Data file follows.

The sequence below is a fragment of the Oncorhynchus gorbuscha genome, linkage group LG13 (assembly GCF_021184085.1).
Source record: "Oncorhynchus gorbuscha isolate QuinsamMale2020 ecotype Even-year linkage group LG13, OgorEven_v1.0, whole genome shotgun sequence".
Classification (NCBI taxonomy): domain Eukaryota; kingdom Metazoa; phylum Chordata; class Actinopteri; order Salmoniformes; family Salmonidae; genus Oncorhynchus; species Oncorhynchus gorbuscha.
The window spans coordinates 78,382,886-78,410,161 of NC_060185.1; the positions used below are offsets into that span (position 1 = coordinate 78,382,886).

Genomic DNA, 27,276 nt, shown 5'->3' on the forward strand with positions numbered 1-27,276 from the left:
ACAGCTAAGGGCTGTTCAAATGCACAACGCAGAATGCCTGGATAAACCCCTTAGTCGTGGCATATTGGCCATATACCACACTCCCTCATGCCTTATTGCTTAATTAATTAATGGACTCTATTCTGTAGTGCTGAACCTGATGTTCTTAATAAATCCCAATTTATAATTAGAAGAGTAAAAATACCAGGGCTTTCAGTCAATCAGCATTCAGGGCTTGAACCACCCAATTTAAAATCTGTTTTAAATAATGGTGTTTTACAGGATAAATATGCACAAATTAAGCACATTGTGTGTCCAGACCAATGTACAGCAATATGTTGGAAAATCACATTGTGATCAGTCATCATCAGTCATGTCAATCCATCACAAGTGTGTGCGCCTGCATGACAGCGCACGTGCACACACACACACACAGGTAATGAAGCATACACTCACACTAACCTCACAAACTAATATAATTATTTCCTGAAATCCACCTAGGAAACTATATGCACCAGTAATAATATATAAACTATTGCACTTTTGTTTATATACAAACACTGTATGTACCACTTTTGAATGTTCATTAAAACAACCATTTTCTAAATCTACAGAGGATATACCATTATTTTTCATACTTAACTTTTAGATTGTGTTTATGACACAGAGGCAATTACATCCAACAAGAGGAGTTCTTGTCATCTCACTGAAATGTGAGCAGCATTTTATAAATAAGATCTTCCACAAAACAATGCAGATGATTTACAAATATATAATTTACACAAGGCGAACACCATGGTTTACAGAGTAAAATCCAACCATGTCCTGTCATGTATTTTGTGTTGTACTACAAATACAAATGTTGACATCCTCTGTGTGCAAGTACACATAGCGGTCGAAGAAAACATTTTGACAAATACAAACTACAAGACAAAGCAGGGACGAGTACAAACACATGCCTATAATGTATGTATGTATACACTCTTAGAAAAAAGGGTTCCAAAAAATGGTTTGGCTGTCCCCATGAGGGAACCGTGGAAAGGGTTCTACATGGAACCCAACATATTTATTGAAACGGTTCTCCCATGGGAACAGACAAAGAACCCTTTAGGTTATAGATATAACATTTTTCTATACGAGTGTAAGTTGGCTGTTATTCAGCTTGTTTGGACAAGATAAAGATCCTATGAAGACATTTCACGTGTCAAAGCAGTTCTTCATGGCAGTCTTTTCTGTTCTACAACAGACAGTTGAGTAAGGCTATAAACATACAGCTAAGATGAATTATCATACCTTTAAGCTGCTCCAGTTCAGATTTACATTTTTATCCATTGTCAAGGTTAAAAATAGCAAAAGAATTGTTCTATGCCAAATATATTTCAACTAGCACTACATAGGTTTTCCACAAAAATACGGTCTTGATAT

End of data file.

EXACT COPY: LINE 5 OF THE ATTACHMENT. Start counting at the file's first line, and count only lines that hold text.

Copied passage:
Genomic DNA, 27,276 nt, shown 5'->3' on the forward strand with positions numbered 1-27,276 from the left: